Christian De Leon-Horton (echodog) Tue 9 Jan 07 10:26
I don't think open source represents a new medium of exchange, as such. I think it actually represents a massive shift in the way business is conducted. It's not especially new--old coders would consider this history. But I think it's growing, and likely to undercut a number of our traditional hierarchal systems pretty soon. Hey, I think I'll get me one of those DNA kits...
Jasmina Tesanovic (jasminate) Tue 9 Jan 07 13:01
hi all, from ruritania serbia, from Buce's apartment in Belgrade the globalization of balkanization is underway the transition to nowhere reading all the issues you talk about here having in mind the digital divide, the gender divide inside the digital divide and the importance of being a citizen in the world, even if you are faking it as we do all these years in ruritania serbia i wonder why all these internet games such as warcraft or second life are not used for constructive purposes other than escapism fun virtual virtuosity why can't we use that kind of interface for controlling the elections for example for trials on line for monitoring social issues sex drugs and rock and roll are my biggest joy but there is no better drug than truth and justice jasmina's blog http://blog.b92.net/blog/22
Bruce Sterling (bruces) Tue 9 Jan 07 13:38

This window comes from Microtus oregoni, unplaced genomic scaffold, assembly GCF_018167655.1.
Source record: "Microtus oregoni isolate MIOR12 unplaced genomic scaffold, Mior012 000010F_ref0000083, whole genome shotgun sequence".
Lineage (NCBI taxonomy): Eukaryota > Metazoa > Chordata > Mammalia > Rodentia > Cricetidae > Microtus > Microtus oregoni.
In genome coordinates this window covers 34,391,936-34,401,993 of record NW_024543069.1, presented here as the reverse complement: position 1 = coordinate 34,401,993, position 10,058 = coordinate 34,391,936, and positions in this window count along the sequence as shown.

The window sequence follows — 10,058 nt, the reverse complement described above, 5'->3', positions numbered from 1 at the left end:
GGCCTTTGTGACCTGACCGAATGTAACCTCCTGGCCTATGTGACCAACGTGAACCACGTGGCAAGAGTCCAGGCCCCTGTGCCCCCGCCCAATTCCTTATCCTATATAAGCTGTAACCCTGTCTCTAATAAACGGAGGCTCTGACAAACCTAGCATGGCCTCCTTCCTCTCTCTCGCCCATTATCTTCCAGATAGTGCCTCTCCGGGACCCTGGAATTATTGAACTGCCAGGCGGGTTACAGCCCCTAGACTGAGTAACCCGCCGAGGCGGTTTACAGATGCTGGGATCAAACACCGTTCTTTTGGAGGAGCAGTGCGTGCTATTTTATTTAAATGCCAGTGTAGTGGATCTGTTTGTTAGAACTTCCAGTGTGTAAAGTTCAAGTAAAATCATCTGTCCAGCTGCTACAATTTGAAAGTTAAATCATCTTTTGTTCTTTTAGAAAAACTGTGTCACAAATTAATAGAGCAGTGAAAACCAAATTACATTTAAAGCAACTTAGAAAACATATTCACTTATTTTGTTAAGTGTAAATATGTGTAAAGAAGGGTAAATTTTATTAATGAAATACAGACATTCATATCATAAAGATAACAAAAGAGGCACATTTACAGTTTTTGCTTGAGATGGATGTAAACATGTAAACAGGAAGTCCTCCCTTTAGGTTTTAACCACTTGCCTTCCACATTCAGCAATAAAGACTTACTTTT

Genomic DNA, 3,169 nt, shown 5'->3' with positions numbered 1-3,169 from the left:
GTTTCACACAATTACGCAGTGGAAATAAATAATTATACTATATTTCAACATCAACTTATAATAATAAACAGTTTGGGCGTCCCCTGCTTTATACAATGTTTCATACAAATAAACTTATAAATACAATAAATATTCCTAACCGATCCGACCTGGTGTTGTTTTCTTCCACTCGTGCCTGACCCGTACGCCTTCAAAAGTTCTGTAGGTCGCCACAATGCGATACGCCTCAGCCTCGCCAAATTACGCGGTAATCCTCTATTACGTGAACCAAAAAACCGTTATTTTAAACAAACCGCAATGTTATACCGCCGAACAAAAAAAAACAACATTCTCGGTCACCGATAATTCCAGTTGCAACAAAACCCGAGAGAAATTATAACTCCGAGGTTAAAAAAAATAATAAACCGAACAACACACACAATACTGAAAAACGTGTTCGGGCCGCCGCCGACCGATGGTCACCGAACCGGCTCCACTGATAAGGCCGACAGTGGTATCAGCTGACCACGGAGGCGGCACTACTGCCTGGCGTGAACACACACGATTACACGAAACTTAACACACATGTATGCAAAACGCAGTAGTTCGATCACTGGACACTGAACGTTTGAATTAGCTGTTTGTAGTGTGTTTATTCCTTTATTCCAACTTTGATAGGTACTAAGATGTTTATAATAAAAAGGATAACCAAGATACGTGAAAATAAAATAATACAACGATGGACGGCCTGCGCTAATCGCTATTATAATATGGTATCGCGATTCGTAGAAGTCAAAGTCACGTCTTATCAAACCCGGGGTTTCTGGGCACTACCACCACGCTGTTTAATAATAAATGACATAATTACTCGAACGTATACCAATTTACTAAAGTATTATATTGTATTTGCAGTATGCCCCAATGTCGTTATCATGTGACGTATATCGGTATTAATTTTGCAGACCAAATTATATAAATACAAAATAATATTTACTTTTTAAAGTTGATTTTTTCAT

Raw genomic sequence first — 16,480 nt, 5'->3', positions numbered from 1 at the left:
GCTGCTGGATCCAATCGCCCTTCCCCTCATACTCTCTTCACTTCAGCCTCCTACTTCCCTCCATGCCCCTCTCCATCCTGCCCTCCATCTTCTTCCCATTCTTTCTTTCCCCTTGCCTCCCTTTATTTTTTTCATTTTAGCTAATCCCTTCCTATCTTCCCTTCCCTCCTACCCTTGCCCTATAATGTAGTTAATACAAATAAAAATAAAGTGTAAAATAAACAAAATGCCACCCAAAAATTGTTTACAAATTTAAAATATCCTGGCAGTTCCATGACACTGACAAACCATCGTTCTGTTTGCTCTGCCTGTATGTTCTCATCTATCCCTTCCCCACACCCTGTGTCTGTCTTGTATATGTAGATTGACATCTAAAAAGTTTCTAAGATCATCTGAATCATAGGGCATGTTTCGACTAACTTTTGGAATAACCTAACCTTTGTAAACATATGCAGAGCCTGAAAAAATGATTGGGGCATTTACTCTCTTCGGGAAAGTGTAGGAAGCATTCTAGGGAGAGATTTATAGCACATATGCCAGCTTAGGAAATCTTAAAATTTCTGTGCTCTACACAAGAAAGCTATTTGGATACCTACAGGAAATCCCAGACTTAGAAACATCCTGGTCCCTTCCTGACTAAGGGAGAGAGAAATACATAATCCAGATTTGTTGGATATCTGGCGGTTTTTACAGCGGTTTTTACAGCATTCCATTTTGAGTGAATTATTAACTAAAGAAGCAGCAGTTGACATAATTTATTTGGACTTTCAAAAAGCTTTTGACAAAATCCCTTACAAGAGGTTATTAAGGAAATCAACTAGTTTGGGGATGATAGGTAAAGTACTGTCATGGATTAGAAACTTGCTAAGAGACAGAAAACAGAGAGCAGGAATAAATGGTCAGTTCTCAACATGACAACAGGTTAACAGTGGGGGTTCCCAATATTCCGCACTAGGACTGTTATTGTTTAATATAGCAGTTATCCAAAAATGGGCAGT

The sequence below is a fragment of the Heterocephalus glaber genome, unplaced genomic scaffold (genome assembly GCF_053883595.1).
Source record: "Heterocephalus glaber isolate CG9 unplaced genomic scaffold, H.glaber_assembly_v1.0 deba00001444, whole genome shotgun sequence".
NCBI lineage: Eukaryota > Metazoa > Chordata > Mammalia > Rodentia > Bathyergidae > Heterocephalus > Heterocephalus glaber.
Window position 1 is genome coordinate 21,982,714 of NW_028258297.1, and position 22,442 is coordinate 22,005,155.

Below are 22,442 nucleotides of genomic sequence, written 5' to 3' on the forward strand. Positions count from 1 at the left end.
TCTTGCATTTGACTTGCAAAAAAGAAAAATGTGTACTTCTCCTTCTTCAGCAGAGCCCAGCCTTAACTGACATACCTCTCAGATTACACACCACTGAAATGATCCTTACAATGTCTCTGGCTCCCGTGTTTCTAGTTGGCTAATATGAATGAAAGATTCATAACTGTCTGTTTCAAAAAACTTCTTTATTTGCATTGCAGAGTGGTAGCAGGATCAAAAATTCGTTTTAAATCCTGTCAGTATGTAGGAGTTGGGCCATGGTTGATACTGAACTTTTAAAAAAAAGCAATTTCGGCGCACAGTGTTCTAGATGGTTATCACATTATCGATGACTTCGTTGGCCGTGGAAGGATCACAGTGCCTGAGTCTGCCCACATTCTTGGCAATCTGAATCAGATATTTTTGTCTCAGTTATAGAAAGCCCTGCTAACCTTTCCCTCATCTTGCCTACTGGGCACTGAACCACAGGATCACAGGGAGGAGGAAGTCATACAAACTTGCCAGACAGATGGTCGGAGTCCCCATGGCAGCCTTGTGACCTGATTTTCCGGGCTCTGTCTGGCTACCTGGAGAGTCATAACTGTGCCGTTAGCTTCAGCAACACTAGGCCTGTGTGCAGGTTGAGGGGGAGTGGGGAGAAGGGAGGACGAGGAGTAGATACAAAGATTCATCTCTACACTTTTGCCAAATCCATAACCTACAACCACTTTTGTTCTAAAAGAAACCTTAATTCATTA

Now, from pretty much un-wired and offline environment as Serbia (today) is, how the tomorrow looks like to you for (on ICT map) a "third world" societies? What do you expect from OneLaptopPerChild project and similar future initiatives, with millions of kids from the cultures and historical and cultural backgrounds most of us don't have a clue about joining the Net for the first time? Will that mean a gradual death of proprietary software (I think they agreed that OLPC laptops will initially run Fedora/Red Hat customized distros)? *I don't think Serbia has to worry much about its unwired status when the locals are asking such intensely knowledgeable questions about Fedora/Red Hat customized distros. As I sit here in Belgrade typing this I've got broadband and six different wi-fi signals. Mine's the only wi-fi offering open access, for obvious ideologically-correct cyberpunk reasons, but hey, they're all there and none were here a year ago. I don't believe in the "Third World." Where's the Second One? We've got globalization and balkanization, or the Core and the Non-Integrating Gap. http://www.thomaspmbarnett.com/Map_index.htm The problem with Barnett's analysis is that it conflates socialist states with areas in state collapse. Venezuela is of great interest to Barnett obviously, because he's Pentagon, but the only way Venezuela will collapse will be if the US Army kicks it over. In my opinion the areas in collapse are a lot scarier than the leftist states. Changing a regime is a picnic. Restoring civil order is enough to cripple a superpower. These boundaries aren't rigid, either. There are patches of order in the Gap and patches of gap in the Order. The Gap is also the planet's nursery. Eighty-five percent of the planet's young people live there. Serbia is Gap. In fact, Serbia is a kind of world capital of Gap. It's a great place for a futurist, there are a lot of trends set here.